The strange thing about this change is that it probably should have been made last year, when the most successful movies at the box office were also among the best movies (i.e. the aforementioned Dark Knight and Wall-E). This year (so far, at least) sees less of a convergence between box office and quality. Can you imagine Transformers: Revenge of the Fallen being nominated? Not that it will, but still. What movies stand to benefit this year? Up will almost certainly garner a nomination thanks to this change. After that, things get less certain. Other children's fare, such as Spike Jonze's Where the Wild Things Are might even benefit. I'm betting The Hurt Locker will be nominated (but that might have made it anyway). Other indie possibilities include Moon and The Brothers Bloom. More mainstream fare like Star Trek might even make it. As for the rest of the year, I'm not sure. This change might bode well for Tarantino's Inglourious Basterds, Scorsese's Shutter Island, and James Cameron's Avatar, all of which are genre films that the Academy doesn't typically reward. More traditional Oscar fare like Eastwood's Invictus and Soderbergh's The Informant!, among many others I'm sure I'm forgetting, will certainly garner attention. All of this assumes these movies are good, but one can hope. It will almost certainly make my annual liveblogging less of a chore.
Posted by Mark on July 15, 2009 at 08:06 PM .: link :.
Sunday, July 12, 2009
SF Book Review, Part 3
I probably should have written this about half a year ago, but better late that never, I suppose (check out Part 1 and Part 2 for more SF). No real theme to the list of books, but a couple were recommended by readers (and both were quite good).
Posted by Mark on July 12, 2009 at 12:14 PM .: link :.
Wednesday, July 08, 2009
Notes from the Infinite Summer, Part I
It's been about 2 weeks since I started reading David Foster Wallace's epic novel Infinite Jest. According to the schedule, I'm about a week behind (thanks a lot, GitS:SAC 2nd Gig). Anime viewing aside, I've been making steady progress and wanted to post some of the stuff I've found interesting so far:
Posted by Mark on July 08, 2009 at 09:31 PM .: link :.
Sunday, July 05, 2009
Ghost in the Shell: Stand Alone Complex 2nd Gig
I always find myself coming back to Ghost in the Shell. The original movie was among the first anime movies I'd seen, and I revisited it near the start of my current Anime watching regime. As I (slowly) progressed through various anime series, various parts of the GitS series would pop up. I saw the second film, Innocence and eventually moved on to the first Stand Alone Complex series. This past week, I burned through the second series. Perhaps it's because I didn't like Trigun so much, but I found myself pouring through this series at a rate I never have for an anime series. In the end, I found it entertaining and satisfying, though perhaps not as much as the first series or movies. Still, it hit the spot just right.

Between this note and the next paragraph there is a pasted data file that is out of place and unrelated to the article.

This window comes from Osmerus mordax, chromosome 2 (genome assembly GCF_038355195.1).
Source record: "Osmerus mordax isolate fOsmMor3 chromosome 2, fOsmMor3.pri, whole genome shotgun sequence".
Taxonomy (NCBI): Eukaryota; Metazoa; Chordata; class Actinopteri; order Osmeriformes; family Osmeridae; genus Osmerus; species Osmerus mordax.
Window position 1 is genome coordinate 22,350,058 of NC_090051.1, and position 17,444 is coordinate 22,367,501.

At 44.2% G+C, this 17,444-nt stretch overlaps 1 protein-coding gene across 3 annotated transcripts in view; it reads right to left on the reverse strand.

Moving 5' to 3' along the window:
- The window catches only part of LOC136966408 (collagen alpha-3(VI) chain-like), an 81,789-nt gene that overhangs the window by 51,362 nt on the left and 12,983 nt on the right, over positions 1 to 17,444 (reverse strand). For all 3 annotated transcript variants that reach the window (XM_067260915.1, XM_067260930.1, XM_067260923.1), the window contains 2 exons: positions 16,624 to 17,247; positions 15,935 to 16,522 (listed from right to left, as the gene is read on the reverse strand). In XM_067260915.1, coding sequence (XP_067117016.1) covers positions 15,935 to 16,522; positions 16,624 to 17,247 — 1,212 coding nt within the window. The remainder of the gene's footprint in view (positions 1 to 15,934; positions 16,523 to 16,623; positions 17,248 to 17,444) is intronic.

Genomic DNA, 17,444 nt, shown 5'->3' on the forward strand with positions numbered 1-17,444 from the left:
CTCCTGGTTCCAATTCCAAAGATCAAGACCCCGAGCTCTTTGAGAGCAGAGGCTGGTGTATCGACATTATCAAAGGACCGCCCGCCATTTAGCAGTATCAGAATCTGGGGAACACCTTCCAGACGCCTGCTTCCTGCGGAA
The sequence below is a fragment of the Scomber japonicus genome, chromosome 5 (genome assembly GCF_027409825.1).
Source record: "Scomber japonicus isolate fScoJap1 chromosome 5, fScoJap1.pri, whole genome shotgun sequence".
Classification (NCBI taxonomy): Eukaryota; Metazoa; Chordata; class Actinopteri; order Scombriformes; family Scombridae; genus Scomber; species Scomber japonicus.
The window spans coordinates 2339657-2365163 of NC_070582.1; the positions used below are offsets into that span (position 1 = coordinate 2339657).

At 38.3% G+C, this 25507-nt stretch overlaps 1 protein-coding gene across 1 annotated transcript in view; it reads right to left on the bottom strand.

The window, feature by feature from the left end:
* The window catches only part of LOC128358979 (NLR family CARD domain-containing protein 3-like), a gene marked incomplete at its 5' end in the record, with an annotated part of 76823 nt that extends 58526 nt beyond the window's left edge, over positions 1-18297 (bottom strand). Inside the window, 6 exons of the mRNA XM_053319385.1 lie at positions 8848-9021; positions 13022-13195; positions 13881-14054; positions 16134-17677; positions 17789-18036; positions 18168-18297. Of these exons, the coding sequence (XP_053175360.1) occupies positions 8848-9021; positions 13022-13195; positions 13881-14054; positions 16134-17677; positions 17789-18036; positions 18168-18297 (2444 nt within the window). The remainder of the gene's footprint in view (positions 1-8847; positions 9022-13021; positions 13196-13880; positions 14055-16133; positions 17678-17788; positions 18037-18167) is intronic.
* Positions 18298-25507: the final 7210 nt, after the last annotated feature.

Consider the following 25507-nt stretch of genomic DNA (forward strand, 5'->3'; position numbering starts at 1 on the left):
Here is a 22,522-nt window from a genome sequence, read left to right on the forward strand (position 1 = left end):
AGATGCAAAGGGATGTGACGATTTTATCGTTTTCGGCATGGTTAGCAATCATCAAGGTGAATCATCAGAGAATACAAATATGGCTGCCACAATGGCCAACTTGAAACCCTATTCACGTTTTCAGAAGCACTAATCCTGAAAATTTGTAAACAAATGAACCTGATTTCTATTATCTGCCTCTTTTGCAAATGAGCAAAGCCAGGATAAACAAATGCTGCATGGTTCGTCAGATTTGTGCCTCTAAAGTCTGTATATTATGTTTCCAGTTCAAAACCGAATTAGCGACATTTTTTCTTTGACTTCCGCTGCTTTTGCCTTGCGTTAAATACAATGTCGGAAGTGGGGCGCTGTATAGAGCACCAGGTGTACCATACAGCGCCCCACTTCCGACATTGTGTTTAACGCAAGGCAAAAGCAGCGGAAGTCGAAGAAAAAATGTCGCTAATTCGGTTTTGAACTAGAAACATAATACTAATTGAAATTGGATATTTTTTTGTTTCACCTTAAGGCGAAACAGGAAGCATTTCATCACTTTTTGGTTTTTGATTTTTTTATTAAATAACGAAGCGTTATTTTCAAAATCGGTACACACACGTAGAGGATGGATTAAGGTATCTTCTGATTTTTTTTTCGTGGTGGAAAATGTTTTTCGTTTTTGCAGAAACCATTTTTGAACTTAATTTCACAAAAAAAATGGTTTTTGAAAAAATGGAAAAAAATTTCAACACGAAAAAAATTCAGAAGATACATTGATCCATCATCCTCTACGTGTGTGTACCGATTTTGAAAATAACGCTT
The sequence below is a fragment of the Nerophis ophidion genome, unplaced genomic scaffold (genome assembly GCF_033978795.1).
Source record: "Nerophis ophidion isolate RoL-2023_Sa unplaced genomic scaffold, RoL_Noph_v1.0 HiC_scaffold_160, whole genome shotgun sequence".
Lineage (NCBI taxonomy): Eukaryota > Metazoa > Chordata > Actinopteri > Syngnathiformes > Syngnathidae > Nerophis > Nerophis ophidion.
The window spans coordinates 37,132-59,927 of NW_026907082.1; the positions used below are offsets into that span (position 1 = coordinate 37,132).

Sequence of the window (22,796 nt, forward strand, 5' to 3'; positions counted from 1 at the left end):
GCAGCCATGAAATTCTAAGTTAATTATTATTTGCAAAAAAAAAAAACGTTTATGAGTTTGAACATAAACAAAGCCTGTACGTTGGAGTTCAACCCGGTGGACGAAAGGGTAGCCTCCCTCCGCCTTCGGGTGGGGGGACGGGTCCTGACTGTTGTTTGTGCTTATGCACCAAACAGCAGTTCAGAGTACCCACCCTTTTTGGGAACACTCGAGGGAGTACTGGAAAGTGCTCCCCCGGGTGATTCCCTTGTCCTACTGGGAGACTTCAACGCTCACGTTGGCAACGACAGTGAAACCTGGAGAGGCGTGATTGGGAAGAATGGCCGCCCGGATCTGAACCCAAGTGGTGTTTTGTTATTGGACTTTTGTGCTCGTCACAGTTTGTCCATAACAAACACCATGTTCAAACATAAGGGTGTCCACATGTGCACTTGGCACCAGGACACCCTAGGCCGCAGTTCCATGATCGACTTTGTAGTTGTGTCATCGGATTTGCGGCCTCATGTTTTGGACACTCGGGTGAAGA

Public Security Section 9
In all honesty, I don't have a ton to say about the series, and I don't have many screenshots either, but here are some assorted thoughts on the series:
Boma and Pazu
As mentioned earlier, some of the bit players in section 9 get more screen time. On the left we have Boma, who is apparently an explosives expert but is mostly seen helping out Ishikawa with online information gathering and the like. He at least gets a chance to disarm a bomb later in the series. On the right is Pazu, rumored to be former Yakuza and apparently he sleeps around a lot (as evidenced by his episode).
Batou and the Major
Batou and the Major enjoy some time on the Section 9 equivalent of the Holodeck whilst reminiscing about their cat burglar escapades earlier in the episode. Batou clearly still has a cyber-crush on the Major and it's even kinda referenced at some point in the series, but of course nothing comes of it. Still, I always liked the interactions between these two...
And finally, just a couple more shots of the Major, because I feel like it. I like these better than the faux-lingerie outfit from the first season...
And that wraps it up for now. Again, I may have more thoughts later and I'll definitely have another post soon about the Solid State Society movie, which picks up a few years after 2nd Gig.
Posted by Mark on July 05, 2009 at 03:53 PM .: link :.
Wednesday, July 01, 2009
A few interesting links I've run into recently:
Posted by Mark on July 01, 2009 at 08:53 PM .: link :.
Where am I?
This page contains entries posted to the Kaedrin Weblog in July 2009.
Kaedrin Beer Blog
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2006 Movie Awards
2007 Movie Awards
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6 Weeks of Halloween
Arts & Letters
Computers & Internet
Disgruntled, Freakish Reflections
Philadelphia Film Festival 2006
Philadelphia Film Festival 2008
Philadelphia Film Festival 2009
Philadelphia Film Festival 2010
Science & Technology
Security & Intelligence
The Dark Tower
Weird Book of the Week
Weird Movie of the Week